Thursday, April 5, 2012

A day in Buenos Aires

We began the day with a nice little breakfast at our hotel, the Bohemia Buenos Aires, then walked to Balcarce, passing murals like the one below

Mural on Balcarce
 to the Plaza de Mayo, where we passed the Casa Rosada, the president's residenceamd headed on into the square where we saw this small obelisk.

Mike and Jean wanted to do some shopping, so we walked up Calle Florida, one of the main shopping drags, and entered the Galerias Pacifico, a shopping mall built into an ornate old train station.
Entrance to the Galerias Pacifico

Inside the Galerias Pacifico
I picked up some alfajores to bring back for my colleagues at the office, while Mike found a cigar store where he could pick up some Cuban cigars.

The exteriors of the office buildings we passed were often quite ornate.
Upper floors of an office building along Calle Florida

The entrance of the building

The lobby seens from the entrance
Then we walked up to the Plaza San Martin where we saw this awesome ficus tree

Ficus tree in Plaza San Martin

and continued to the Recoleta Cemetary that was jammed with interesting mausoleums, including the Duarte family crypt including many testimonies to Eva Peron (not pictured).  This place was interesting itself that maybe it merits a separate blog post later on.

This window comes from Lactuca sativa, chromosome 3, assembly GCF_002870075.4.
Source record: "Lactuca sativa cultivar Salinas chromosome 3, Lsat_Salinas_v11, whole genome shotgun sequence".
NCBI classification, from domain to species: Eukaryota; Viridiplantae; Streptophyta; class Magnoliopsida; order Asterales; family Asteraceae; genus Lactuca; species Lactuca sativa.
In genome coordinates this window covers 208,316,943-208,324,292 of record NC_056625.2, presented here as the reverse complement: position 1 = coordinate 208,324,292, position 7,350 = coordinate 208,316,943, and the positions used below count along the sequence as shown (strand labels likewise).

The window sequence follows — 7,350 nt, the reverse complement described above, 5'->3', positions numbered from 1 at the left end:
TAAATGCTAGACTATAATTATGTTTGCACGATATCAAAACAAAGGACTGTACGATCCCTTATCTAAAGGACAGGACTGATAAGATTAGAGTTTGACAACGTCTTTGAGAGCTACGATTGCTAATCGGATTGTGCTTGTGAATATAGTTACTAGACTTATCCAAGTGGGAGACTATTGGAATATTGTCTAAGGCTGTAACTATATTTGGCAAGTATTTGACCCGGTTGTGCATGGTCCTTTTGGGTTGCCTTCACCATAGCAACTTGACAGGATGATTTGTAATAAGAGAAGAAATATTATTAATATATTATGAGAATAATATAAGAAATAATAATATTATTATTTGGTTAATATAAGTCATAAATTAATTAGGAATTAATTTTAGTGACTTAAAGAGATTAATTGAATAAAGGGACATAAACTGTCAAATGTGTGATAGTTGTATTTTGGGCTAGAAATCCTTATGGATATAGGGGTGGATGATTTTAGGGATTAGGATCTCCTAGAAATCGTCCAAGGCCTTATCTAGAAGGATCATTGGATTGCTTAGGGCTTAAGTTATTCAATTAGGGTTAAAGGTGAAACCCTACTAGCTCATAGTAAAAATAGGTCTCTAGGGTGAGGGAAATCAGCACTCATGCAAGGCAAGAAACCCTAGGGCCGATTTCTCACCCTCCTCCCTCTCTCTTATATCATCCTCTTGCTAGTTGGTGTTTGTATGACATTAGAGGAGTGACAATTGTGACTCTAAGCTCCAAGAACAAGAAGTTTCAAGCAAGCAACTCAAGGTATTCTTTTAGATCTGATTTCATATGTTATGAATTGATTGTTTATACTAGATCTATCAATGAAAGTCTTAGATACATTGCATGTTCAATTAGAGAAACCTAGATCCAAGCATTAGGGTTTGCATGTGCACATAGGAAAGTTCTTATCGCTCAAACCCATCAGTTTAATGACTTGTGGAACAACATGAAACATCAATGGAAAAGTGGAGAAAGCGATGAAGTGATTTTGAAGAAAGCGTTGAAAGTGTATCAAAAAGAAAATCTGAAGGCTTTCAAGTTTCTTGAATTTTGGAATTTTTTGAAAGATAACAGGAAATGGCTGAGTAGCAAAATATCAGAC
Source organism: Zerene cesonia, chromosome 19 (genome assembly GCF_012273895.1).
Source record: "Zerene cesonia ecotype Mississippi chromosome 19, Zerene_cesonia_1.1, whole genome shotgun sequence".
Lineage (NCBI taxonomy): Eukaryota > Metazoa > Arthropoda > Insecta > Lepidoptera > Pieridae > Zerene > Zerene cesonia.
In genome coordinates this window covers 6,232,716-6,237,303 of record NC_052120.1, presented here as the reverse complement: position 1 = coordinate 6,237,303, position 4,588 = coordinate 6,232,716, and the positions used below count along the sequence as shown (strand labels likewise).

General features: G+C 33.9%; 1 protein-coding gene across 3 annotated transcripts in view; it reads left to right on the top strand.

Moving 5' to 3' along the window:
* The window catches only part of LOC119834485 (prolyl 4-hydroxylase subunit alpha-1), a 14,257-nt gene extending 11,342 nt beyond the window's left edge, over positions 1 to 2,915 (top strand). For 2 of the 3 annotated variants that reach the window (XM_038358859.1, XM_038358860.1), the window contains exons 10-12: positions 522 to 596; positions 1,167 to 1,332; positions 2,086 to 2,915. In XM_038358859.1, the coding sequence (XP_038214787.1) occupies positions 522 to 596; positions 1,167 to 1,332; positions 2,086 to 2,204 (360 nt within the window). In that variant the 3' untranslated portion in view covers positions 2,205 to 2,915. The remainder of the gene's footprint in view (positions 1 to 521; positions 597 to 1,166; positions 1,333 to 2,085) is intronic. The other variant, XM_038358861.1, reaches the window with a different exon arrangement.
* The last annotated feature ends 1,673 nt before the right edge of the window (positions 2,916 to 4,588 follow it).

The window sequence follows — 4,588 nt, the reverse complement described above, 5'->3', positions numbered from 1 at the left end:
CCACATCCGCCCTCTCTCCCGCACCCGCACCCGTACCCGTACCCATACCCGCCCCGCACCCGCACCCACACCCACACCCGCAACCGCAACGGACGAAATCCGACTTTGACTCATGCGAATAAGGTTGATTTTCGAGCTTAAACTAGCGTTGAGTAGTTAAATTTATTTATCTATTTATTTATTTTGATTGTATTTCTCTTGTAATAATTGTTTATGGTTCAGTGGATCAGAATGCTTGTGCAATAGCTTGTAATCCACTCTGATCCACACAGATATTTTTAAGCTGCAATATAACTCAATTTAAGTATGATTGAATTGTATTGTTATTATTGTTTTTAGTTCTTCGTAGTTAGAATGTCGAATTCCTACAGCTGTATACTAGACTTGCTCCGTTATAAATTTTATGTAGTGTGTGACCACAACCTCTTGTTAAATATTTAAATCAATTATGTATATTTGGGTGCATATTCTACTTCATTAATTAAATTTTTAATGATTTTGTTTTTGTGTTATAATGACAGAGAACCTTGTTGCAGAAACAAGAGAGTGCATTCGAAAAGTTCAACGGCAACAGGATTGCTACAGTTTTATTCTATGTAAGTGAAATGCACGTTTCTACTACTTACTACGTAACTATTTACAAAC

A particularly affecting monument to a teenaged girl with a poem from her father
Then we walked to a restaurant called Cumana, which served country fare from northern Argentina.  The most interesting dishes, which I hope to learn to make myself, were locro, a corn, bean, beef and pork stew, and a pastel de calabazas y lomo with caramelized onions and honey.

We visited the Museo National de Bellas Artes (not highly recommended) and then a mechanical flower in the  Plaza de las Naciones Unidas at the edge of the Recoleta barrio that opens with the daylight and closes at sundown.
Paul and Nancy with Floralis Generica
By this time, many of the crew were bushed and we headed back to our hotel to rest.  In the evening, we walked down to Avenida San Juan to eat at Cafe San Juan, an excellent restaurant.  The place was completely empty when we arrived, but it was booked up tight -- unless we ate either outside or at the bar.  The outside was a bit cool, and the traffic seemed noisy, so we opted to eat at the bar, from which we had front row seats to watch the kitchen crew preparing our meals and the meals for the rest of the room, which was full within 45 minutes.

The action in the tiny kitchen area
 The menu is written only on a chalkboard, but the dishes that particularly impressed were the garlic prawns, the bandiola cooked in malbec, fettucine with pesto and grilled zucchini, and stuffed partridge.  The dessert menu looked tempting but we were all too stuffed to eat any.

Bandiola braised in malbec

We finished the evening by walking back to Plaza Dorrego where we had drinks outside while listening to a jazz combo; when they took a break they were succeeded by a pair of electric blues musicians who set up impromptu on the other side of the plaza.

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